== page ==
Employee overpayment is more common than wage theft
An audit of Australian businesses has found that workers are overpaid more often than they are underpaid.
The Australian Payroll Association assessed 39 businesses and found almost 70 per cent had overpaid their workers in the last 18 months.
In most instances, overpaid employees weren’t asked to pay the money back.
Tracy Angwin, CEO of the Australian Payroll Association said she isn’t surprised by the finding.
“What we found is that the reasons that overpayments happen are actually the same reason that underpayments happen, which is just miscalculating awards and entitlements,” she told 3AW’s Tom Elliott.
“That can just as easily be made in the benefit of the employee as the employer.
“But they are mistakes and they do need to be held accountable for them, for sure.”
Ms Angwin said most cases of wage theft are unintentional.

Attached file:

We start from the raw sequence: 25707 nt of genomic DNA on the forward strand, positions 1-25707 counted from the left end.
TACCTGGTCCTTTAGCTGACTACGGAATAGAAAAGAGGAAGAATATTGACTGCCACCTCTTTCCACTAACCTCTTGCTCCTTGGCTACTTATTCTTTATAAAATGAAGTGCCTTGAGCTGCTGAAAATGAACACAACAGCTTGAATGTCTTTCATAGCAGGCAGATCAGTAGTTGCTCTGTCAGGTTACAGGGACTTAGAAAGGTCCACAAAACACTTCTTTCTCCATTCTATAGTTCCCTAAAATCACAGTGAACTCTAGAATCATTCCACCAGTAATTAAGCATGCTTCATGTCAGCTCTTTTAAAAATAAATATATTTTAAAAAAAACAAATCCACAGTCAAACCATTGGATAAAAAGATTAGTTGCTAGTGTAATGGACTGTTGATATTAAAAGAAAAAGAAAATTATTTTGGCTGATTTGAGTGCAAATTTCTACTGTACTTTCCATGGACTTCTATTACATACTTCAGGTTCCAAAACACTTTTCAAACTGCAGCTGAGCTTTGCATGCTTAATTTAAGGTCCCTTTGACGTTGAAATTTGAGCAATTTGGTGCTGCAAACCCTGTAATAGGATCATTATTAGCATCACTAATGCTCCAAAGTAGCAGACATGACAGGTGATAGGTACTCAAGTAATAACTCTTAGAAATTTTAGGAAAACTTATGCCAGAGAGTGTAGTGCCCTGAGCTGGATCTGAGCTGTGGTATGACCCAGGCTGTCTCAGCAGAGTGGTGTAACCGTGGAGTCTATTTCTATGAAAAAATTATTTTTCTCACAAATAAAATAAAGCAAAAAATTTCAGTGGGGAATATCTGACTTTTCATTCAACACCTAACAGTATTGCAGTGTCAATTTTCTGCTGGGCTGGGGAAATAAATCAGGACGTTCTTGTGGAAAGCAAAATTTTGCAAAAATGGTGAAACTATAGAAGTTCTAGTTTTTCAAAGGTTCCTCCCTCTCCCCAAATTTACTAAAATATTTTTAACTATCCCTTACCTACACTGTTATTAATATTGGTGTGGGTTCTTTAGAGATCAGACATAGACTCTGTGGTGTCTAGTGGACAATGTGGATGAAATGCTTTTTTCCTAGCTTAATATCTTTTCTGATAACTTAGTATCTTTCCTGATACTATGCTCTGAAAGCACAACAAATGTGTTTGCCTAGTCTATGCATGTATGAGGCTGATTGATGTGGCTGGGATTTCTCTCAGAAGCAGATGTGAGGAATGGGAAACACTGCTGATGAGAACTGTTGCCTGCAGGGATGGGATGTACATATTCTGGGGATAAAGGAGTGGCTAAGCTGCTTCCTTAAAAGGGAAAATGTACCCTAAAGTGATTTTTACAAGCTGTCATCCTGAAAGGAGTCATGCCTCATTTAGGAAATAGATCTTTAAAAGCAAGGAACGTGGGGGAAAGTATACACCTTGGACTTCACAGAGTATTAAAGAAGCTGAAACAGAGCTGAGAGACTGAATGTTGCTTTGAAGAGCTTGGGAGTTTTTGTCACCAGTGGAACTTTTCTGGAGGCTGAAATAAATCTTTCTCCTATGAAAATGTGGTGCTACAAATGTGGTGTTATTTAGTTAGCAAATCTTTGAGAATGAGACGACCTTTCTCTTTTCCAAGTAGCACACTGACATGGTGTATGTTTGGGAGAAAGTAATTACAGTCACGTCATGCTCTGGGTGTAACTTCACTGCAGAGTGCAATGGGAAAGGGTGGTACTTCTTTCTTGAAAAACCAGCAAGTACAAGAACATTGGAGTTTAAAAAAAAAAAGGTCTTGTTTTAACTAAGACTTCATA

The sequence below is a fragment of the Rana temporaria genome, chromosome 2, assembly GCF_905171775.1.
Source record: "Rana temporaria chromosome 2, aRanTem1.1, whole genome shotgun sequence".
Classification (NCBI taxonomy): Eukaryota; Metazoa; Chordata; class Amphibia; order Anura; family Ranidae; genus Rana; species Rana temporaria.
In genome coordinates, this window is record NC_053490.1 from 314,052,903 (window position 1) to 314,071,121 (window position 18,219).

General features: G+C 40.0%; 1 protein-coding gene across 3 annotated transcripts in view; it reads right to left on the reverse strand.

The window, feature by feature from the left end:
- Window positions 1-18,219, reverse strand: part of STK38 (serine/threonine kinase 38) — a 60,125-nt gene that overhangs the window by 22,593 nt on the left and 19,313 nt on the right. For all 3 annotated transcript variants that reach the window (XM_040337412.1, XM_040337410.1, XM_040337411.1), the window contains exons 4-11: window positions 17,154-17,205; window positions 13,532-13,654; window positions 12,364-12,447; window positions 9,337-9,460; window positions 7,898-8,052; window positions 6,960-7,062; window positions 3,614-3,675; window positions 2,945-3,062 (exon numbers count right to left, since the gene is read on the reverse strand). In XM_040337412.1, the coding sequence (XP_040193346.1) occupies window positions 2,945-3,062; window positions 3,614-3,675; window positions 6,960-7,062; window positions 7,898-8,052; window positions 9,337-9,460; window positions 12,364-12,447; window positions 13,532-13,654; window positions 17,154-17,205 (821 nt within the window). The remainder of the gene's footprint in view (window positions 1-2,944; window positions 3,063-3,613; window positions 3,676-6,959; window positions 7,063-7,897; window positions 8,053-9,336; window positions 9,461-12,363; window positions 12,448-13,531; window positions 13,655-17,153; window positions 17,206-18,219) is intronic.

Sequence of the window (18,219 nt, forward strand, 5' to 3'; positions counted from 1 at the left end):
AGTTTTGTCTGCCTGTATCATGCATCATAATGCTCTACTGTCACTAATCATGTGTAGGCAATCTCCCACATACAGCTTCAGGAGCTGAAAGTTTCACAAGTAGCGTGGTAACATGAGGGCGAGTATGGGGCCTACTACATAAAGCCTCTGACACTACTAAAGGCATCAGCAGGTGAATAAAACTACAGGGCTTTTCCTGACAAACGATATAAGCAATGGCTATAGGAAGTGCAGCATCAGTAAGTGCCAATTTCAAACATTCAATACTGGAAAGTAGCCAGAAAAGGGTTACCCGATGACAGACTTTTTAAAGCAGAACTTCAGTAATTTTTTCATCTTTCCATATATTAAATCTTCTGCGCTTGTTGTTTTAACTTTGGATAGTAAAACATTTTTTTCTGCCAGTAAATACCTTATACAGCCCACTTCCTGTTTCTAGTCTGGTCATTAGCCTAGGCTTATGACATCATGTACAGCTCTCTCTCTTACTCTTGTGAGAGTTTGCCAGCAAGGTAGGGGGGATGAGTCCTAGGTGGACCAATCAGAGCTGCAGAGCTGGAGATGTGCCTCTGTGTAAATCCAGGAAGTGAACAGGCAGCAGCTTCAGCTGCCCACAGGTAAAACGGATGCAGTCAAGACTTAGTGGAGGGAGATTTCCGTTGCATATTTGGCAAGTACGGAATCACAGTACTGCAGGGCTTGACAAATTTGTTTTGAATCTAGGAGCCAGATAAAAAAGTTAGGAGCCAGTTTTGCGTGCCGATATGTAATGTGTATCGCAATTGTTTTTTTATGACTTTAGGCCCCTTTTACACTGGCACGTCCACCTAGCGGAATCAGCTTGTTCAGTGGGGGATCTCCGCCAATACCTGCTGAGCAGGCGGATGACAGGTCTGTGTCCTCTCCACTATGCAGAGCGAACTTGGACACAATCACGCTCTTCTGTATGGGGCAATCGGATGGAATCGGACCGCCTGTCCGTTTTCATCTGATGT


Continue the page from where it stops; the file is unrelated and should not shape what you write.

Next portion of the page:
“Although there have definitely been underpayments with a lot of large Australian employers, certainly the ones we’ve worked with, have all been really shocked and horrified at that outcome, and certainly it was not a deliberate action,” she said.
“What happens is the award calculations are set up in a system and that might happen 10 years ago, and those set ups have never been changed but legislation has been changed.
“In the vast majority of cases I don’t like the term wage theft because it’s actually not the intent of the employer.”
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